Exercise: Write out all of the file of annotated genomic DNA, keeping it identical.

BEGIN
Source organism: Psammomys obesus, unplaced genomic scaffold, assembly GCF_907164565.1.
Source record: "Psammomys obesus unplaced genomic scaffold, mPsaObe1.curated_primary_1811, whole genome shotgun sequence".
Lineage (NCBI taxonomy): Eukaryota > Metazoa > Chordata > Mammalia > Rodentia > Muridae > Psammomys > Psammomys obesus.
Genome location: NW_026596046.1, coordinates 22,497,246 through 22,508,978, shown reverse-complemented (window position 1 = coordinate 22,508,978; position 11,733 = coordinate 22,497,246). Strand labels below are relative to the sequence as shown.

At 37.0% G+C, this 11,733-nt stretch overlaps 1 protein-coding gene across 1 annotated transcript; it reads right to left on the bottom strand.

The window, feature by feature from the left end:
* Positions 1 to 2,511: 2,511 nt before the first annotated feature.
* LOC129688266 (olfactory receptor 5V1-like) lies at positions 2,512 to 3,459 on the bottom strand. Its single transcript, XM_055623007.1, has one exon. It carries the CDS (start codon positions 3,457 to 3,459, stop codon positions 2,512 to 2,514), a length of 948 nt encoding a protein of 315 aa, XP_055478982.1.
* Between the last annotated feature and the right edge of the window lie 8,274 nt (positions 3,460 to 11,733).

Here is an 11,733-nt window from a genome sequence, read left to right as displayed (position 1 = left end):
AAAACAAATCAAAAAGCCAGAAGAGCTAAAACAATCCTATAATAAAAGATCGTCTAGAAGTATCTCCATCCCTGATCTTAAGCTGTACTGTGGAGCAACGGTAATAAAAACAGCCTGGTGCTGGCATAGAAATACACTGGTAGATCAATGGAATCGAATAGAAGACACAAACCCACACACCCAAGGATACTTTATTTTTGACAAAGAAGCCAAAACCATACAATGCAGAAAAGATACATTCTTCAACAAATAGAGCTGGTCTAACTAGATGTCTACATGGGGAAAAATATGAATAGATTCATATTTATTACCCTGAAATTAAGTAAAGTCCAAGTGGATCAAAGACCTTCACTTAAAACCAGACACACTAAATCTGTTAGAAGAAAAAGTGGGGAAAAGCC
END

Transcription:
Source organism: Psammomys obesus, unplaced genomic scaffold, assembly GCF_907164565.1.
Source record: "Psammomys obesus unplaced genomic scaffold, mPsaObe1.curated_primary_1811, whole genome shotgun sequence".
Lineage (NCBI taxonomy): Eukaryota > Metazoa > Chordata > Mammalia > Rodentia > Muridae > Psammomys > Psammomys obesus.
Genome location: NW_026596046.1, coordinates 22,497,246 through 22,508,978, shown reverse-complemented (window position 1 = coordinate 22,508,978; position 11,733 = coordinate 22,497,246). Strand labels below are relative to the sequence as shown.

At 37.0% G+C, this 11,733-nt stretch overlaps 1 protein-coding gene across 1 annotated transcript; it reads right to left on the bottom strand.

The window, feature by feature from the left end:
* Positions 1 to 2,511: 2,511 nt before the first annotated feature.
* LOC129688266 (olfactory receptor 5V1-like) lies at positions 2,512 to 3,459 on the bottom strand. Its single transcript, XM_055623007.1, has one exon. It carries the CDS (start codon positions 3,457 to 3,459, stop codon positions 2,512 to 2,514), a length of 948 nt encoding a protein of 315 aa, XP_055478982.1.
* Between the last annotated feature and the right edge of the window lie 8,274 nt (positions 3,460 to 11,733).

Here is an 11,733-nt window from a genome sequence, read left to right as displayed (position 1 = left end):
AAAACAAATCAAAAAGCCAGAAGAGCTAAAACAATCCTATAATAAAAGATCGTCTAGAAGTATCTCCATCCCTGATCTTAAGCTGTACTGTGGAGCAACGGTAATAAAAACAGCCTGGTGCTGGCATAGAAATACACTGGTAGATCAATGGAATCGAATAGAAGACACAAACCCACACACCCAAGGATACTTTATTTTTGACAAAGAAGCCAAAACCATACAATGCAGAAAAGATACATTCTTCAACAAATAGAGCTGGTCTAACTAGATGTCTACATGGGGAAAAATATGAATAGATTCATATTTATTACCCTGAAATTAAGTAAAGTCCAAGTGGATCAAAGACCTTCACTTAAAACCAGACACACTAAATCTGTTAGAAGAAAAAGTGGGGAAAAGCC